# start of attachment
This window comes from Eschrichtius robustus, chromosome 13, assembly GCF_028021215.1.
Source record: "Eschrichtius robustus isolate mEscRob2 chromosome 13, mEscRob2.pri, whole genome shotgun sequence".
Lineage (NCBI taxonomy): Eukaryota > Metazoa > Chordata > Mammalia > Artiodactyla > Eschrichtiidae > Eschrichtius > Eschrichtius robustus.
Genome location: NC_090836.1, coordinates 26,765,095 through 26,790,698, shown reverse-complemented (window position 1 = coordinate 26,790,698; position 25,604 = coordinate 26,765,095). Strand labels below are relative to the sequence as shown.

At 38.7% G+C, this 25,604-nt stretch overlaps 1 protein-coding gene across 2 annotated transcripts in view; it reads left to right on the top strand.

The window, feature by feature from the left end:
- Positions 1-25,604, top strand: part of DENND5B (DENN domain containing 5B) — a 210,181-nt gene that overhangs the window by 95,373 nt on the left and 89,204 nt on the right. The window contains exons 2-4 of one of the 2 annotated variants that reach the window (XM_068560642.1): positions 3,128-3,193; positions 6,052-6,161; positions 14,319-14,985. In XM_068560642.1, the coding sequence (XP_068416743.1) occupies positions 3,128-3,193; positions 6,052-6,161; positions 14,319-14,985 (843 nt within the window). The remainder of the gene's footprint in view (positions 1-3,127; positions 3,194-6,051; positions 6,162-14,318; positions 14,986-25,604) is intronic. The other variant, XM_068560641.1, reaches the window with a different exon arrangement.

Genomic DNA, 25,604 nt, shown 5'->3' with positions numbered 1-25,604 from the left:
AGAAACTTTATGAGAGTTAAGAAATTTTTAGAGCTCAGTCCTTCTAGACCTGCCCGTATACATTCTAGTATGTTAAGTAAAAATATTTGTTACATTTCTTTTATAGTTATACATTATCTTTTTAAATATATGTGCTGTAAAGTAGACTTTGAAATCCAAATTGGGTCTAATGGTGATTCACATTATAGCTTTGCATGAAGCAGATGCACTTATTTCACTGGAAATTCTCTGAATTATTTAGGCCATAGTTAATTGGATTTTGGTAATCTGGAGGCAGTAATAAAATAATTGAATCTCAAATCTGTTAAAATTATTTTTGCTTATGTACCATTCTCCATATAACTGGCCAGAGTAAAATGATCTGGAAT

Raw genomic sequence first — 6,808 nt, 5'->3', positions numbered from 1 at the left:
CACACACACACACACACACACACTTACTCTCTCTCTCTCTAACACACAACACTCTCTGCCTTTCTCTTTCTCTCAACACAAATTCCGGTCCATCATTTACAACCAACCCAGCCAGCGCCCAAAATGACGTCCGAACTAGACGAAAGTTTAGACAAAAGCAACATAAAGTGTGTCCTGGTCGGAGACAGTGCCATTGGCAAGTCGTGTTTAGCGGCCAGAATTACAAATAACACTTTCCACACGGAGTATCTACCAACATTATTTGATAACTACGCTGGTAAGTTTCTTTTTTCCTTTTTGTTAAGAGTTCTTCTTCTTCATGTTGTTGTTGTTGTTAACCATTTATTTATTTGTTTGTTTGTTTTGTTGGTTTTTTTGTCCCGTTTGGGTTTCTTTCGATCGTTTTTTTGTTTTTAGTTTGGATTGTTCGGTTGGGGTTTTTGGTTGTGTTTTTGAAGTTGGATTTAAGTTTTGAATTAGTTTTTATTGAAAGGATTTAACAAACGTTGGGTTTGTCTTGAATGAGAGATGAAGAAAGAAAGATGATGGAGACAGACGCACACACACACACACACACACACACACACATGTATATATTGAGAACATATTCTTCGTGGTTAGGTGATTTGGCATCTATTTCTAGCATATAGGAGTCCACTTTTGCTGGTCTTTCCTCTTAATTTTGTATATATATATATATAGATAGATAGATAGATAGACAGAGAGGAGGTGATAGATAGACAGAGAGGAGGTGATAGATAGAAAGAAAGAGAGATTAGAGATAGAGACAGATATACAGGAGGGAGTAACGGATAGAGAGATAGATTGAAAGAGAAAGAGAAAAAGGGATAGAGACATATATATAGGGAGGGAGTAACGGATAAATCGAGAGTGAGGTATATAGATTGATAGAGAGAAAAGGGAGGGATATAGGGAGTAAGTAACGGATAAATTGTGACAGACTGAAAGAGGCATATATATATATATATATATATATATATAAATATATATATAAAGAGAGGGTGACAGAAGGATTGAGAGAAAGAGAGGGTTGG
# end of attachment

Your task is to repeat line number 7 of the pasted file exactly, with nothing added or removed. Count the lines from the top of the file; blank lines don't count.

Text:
- Positions 1-25,604, top strand: part of DENND5B (DENN domain containing 5B) — a 210,181-nt gene that overhangs the window by 95,373 nt on the left and 89,204 nt on the right. The window contains exons 2-4 of one of the 2 annotated variants that reach the window (XM_068560642.1): positions 3,128-3,193; positions 6,052-6,161; positions 14,319-14,985. In XM_068560642.1, the coding sequence (XP_068416743.1) occupies positions 3,128-3,193; positions 6,052-6,161; positions 14,319-14,985 (843 nt within the window). The remainder of the gene's footprint in view (positions 1-3,127; positions 3,194-6,051; positions 6,162-14,318; positions 14,986-25,604) is intronic. The other variant, XM_068560641.1, reaches the window with a different exon arrangement.